Armenians, as allies or otherwise, may have accompanied the Greek invasion of India in 327 B.C., under Alexander the Great; for it is a well-known historical fact that he passed through Armenia, en route for India, via.Persia, where he defeated the famous Darius, the Persian king, who resided at Percepolis, the capital of unparaleled architectual fame at that period.

But it may be asked, what have the Armenian historians to say on the subject. Unfortunately the annals of ancient Armenia which were carefully preserved in the temples of pre-Christian Armenia and which could have thrown light on the subject were destroyed entirely, by St.Gregory, the apostle of Armenia, known as the Illuminator, in the beginning of the 4th Century of the Christian era when by virtue of a royal edict granted to St.Gregory, by that zealous neophyte, King Tiridates, Armenia embraced the Christian faith en masse, and the Armenians thus became the first Christian nation in the world (301 A.D.)

The first authentic record we have of the connection of the Armenians with India is to be found in the work of Zenob, one of the earliest classical writers who flourished in Christian Armenia in the beginning of the 4th century.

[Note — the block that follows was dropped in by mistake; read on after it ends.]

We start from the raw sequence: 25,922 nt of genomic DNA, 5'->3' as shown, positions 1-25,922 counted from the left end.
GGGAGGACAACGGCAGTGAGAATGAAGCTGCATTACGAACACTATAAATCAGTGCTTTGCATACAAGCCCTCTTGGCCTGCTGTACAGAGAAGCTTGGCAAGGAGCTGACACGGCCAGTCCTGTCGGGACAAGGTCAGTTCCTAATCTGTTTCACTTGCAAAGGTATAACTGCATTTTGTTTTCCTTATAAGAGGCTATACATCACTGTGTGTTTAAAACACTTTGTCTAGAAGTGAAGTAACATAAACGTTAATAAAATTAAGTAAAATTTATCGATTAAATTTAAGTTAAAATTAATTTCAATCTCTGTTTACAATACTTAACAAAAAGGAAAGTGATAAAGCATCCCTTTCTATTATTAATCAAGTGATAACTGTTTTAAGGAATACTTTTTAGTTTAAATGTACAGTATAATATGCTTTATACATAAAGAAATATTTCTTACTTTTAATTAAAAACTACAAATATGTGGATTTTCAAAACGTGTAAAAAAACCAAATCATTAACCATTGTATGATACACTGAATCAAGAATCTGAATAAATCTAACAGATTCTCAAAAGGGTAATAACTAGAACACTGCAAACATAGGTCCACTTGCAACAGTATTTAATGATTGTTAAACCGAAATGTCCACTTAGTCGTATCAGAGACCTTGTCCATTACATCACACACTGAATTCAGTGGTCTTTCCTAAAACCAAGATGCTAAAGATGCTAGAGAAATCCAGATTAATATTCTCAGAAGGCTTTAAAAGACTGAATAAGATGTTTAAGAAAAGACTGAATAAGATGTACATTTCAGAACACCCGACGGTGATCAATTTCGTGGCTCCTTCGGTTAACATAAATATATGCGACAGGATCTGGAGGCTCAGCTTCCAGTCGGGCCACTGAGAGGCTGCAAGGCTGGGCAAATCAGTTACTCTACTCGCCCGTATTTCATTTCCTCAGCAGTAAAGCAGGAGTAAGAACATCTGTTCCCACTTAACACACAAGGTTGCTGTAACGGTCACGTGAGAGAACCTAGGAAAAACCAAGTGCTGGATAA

Zenob, or Zenobias, who was a Syrian and one of the first disciples of St.Gregory the Illuminator-the Apostle of Armenia-wrote, at the instance of his master, a History of Taron (an important province in W.Armenia, current Turkey) and in that work he refers to the history of a Hindoo colony that had existed in Armenia since the middle of the second century before the commencement of the Christian era and going back to the prior beginning of the Hindoo colony on Armenian soil in the days of remote antiquity.

It appears from Zenob's account that two Hindoo Princes fo far-famed Kanauj,named Gissaneh and Demeter, had conspired against Dinakspall, the King of Kanauj, and on the discovery of the plot, which spelt death for the two princes, they had no alternative but to seek refuge in flight, and to far-off Armenia they fled, and there they not only found an asylum, but were accorded a welcome befitting their princely dignity by their royal patron, King Valarsaces (a brother of Arsaces the Great) and the founder of the Arsacidae dynasty which ruled in Armenia from 149 B.C. to 428.A.D.